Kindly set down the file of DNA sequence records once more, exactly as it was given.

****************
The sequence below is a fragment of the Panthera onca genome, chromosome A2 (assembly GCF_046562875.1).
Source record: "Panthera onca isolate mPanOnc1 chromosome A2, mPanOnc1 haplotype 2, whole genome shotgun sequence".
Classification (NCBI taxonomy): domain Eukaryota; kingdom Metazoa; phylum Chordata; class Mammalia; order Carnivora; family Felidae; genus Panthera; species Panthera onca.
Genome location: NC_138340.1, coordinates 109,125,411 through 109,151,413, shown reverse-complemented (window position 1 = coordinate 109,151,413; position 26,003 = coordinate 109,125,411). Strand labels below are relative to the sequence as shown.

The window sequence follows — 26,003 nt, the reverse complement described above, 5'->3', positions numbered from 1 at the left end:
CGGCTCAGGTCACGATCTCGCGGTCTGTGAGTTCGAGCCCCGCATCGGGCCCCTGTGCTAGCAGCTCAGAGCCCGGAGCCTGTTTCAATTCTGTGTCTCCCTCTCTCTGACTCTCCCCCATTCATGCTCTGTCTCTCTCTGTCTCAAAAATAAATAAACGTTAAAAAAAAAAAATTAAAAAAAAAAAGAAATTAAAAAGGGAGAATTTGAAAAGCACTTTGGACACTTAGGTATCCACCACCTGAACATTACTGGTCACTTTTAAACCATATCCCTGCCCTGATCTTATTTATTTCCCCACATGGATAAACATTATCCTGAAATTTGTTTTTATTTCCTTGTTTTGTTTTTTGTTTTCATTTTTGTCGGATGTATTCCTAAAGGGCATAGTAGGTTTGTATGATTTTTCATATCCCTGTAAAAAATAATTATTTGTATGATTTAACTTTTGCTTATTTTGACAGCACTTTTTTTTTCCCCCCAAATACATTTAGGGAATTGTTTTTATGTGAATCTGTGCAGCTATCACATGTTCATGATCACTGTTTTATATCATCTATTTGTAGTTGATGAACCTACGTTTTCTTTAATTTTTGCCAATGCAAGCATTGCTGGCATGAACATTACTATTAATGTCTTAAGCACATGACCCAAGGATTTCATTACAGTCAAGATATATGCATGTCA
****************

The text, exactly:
The sequence below is a fragment of the Panthera onca genome, chromosome A2 (assembly GCF_046562875.1).
Source record: "Panthera onca isolate mPanOnc1 chromosome A2, mPanOnc1 haplotype 2, whole genome shotgun sequence".
Classification (NCBI taxonomy): domain Eukaryota; kingdom Metazoa; phylum Chordata; class Mammalia; order Carnivora; family Felidae; genus Panthera; species Panthera onca.
Genome location: NC_138340.1, coordinates 109,125,411 through 109,151,413, shown reverse-complemented (window position 1 = coordinate 109,151,413; position 26,003 = coordinate 109,125,411). Strand labels below are relative to the sequence as shown.

The window sequence follows — 26,003 nt, the reverse complement described above, 5'->3', positions numbered from 1 at the left end:
CGGCTCAGGTCACGATCTCGCGGTCTGTGAGTTCGAGCCCCGCATCGGGCCCCTGTGCTAGCAGCTCAGAGCCCGGAGCCTGTTTCAATTCTGTGTCTCCCTCTCTCTGACTCTCCCCCATTCATGCTCTGTCTCTCTCTGTCTCAAAAATAAATAAACGTTAAAAAAAAAAAATTAAAAAAAAAAAGAAATTAAAAAGGGAGAATTTGAAAAGCACTTTGGACACTTAGGTATCCACCACCTGAACATTACTGGTCACTTTTAAACCATATCCCTGCCCTGATCTTATTTATTTCCCCACATGGATAAACATTATCCTGAAATTTGTTTTTATTTCCTTGTTTTGTTTTTTGTTTTCATTTTTGTCGGATGTATTCCTAAAGGGCATAGTAGGTTTGTATGATTTTTCATATCCCTGTAAAAAATAATTATTTGTATGATTTAACTTTTGCTTATTTTGACAGCACTTTTTTTTTCCCCCCAAATACATTTAGGGAATTGTTTTTATGTGAATCTGTGCAGCTATCACATGTTCATGATCACTGTTTTATATCATCTATTTGTAGTTGATGAACCTACGTTTTCTTTAATTTTTGCCAATGCAAGCATTGCTGGCATGAACATTACTATTAATGTCTTAAGCACATGACCCAAGGATTTCATTACAGTCAAGATATATGCATGTCA